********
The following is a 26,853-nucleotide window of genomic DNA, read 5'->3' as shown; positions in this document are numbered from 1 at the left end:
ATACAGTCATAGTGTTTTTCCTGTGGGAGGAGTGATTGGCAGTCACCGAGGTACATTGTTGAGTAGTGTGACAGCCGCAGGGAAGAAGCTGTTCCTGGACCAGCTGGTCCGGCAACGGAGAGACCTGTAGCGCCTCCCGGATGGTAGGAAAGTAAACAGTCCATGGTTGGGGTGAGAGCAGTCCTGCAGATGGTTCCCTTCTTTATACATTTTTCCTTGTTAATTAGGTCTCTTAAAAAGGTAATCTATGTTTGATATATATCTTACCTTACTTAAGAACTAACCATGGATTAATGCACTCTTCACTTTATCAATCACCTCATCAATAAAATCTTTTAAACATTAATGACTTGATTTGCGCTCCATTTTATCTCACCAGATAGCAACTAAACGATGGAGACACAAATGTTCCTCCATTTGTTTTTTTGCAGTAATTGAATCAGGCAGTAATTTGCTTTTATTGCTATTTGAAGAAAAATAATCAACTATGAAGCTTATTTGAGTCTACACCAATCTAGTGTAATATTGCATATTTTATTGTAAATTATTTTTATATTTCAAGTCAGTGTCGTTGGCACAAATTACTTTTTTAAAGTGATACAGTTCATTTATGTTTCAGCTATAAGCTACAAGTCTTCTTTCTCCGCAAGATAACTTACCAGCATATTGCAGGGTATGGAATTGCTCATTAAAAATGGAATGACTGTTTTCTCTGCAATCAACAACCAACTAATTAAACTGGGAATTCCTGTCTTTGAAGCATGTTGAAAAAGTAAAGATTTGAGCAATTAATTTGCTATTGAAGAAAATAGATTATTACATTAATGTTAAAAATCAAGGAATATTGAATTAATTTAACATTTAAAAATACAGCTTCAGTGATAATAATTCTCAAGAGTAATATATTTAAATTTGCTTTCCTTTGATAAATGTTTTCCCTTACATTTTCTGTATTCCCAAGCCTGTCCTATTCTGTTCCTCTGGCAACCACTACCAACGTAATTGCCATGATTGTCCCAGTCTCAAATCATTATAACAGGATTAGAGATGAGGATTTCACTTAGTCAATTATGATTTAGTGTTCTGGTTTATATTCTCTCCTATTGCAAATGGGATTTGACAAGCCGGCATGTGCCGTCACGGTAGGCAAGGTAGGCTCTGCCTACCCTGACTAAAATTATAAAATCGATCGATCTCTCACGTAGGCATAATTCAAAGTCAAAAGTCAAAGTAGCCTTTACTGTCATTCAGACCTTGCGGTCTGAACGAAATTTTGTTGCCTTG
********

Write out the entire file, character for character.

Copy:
The following is a 26,853-nucleotide window of genomic DNA, read 5'->3' as shown; positions in this document are numbered from 1 at the left end:
ATACAGTCATAGTGTTTTTCCTGTGGGAGGAGTGATTGGCAGTCACCGAGGTACATTGTTGAGTAGTGTGACAGCCGCAGGGAAGAAGCTGTTCCTGGACCAGCTGGTCCGGCAACGGAGAGACCTGTAGCGCCTCCCGGATGGTAGGAAAGTAAACAGTCCATGGTTGGGGTGAGAGCAGTCCTGCAGATGGTTCCCTTCTTTATACATTTTTCCTTGTTAATTAGGTCTCTTAAAAAGGTAATCTATGTTTGATATATATCTTACCTTACTTAAGAACTAACCATGGATTAATGCACTCTTCACTTTATCAATCACCTCATCAATAAAATCTTTTAAACATTAATGACTTGATTTGCGCTCCATTTTATCTCACCAGATAGCAACTAAACGATGGAGACACAAATGTTCCTCCATTTGTTTTTTTGCAGTAATTGAATCAGGCAGTAATTTGCTTTTATTGCTATTTGAAGAAAAATAATCAACTATGAAGCTTATTTGAGTCTACACCAATCTAGTGTAATATTGCATATTTTATTGTAAATTATTTTTATATTTCAAGTCAGTGTCGTTGGCACAAATTACTTTTTTAAAGTGATACAGTTCATTTATGTTTCAGCTATAAGCTACAAGTCTTCTTTCTCCGCAAGATAACTTACCAGCATATTGCAGGGTATGGAATTGCTCATTAAAAATGGAATGACTGTTTTCTCTGCAATCAACAACCAACTAATTAAACTGGGAATTCCTGTCTTTGAAGCATGTTGAAAAAGTAAAGATTTGAGCAATTAATTTGCTATTGAAGAAAATAGATTATTACATTAATGTTAAAAATCAAGGAATATTGAATTAATTTAACATTTAAAAATACAGCTTCAGTGATAATAATTCTCAAGAGTAATATATTTAAATTTGCTTTCCTTTGATAAATGTTTTCCCTTACATTTTCTGTATTCCCAAGCCTGTCCTATTCTGTTCCTCTGGCAACCACTACCAACGTAATTGCCATGATTGTCCCAGTCTCAAATCATTATAACAGGATTAGAGATGAGGATTTCACTTAGTCAATTATGATTTAGTGTTCTGGTTTATATTCTCTCCTATTGCAAATGGGATTTGACAAGCCGGCATGTGCCGTCACGGTAGGCAAGGTAGGCTCTGCCTACCCTGACTAAAATTATAAAATCGATCGATCTCTCACGTAGGCATAATTCAAAGTCAAAAGTCAAAGTAGCCTTTACTGTCATTCAGACCTTGCGGTCTGAACGAAATTTTGTTGCCTTG